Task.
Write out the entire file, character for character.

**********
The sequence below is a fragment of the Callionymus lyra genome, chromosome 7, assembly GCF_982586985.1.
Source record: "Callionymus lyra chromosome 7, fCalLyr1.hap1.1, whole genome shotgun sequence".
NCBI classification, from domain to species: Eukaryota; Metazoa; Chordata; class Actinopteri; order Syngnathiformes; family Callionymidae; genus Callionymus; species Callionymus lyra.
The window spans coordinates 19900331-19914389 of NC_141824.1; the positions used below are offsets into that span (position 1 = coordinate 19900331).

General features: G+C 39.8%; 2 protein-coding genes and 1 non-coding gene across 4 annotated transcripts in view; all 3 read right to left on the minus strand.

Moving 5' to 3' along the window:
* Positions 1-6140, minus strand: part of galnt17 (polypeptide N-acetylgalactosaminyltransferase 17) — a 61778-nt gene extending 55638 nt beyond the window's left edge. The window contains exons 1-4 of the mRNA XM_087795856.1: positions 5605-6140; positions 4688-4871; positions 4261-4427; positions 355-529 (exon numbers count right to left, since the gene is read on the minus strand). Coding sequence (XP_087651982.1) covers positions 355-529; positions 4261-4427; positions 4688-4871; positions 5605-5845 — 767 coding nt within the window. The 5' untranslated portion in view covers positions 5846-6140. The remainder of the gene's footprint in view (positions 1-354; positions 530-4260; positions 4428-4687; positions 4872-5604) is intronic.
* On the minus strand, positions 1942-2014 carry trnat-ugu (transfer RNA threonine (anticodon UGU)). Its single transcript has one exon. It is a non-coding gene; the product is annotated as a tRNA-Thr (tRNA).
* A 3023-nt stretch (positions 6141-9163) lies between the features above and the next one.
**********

The sequence below is a fragment of the Callionymus lyra genome, chromosome 7, assembly GCF_982586985.1.
Source record: "Callionymus lyra chromosome 7, fCalLyr1.hap1.1, whole genome shotgun sequence".
NCBI classification, from domain to species: Eukaryota; Metazoa; Chordata; class Actinopteri; order Syngnathiformes; family Callionymidae; genus Callionymus; species Callionymus lyra.
The window spans coordinates 19900331-19914389 of NC_141824.1; the positions used below are offsets into that span (position 1 = coordinate 19900331).

General features: G+C 39.8%; 2 protein-coding genes and 1 non-coding gene across 4 annotated transcripts in view; all 3 read right to left on the minus strand.

Moving 5' to 3' along the window:
* Positions 1-6140, minus strand: part of galnt17 (polypeptide N-acetylgalactosaminyltransferase 17) — a 61778-nt gene extending 55638 nt beyond the window's left edge. The window contains exons 1-4 of the mRNA XM_087795856.1: positions 5605-6140; positions 4688-4871; positions 4261-4427; positions 355-529 (exon numbers count right to left, since the gene is read on the minus strand). Coding sequence (XP_087651982.1) covers positions 355-529; positions 4261-4427; positions 4688-4871; positions 5605-5845 — 767 coding nt within the window. The 5' untranslated portion in view covers positions 5846-6140. The remainder of the gene's footprint in view (positions 1-354; positions 530-4260; positions 4428-4687; positions 4872-5604) is intronic.
* On the minus strand, positions 1942-2014 carry trnat-ugu (transfer RNA threonine (anticodon UGU)). Its single transcript has one exon. It is a non-coding gene; the product is annotated as a tRNA-Thr (tRNA).
* A 3023-nt stretch (positions 6141-9163) lies between the features above and the next one.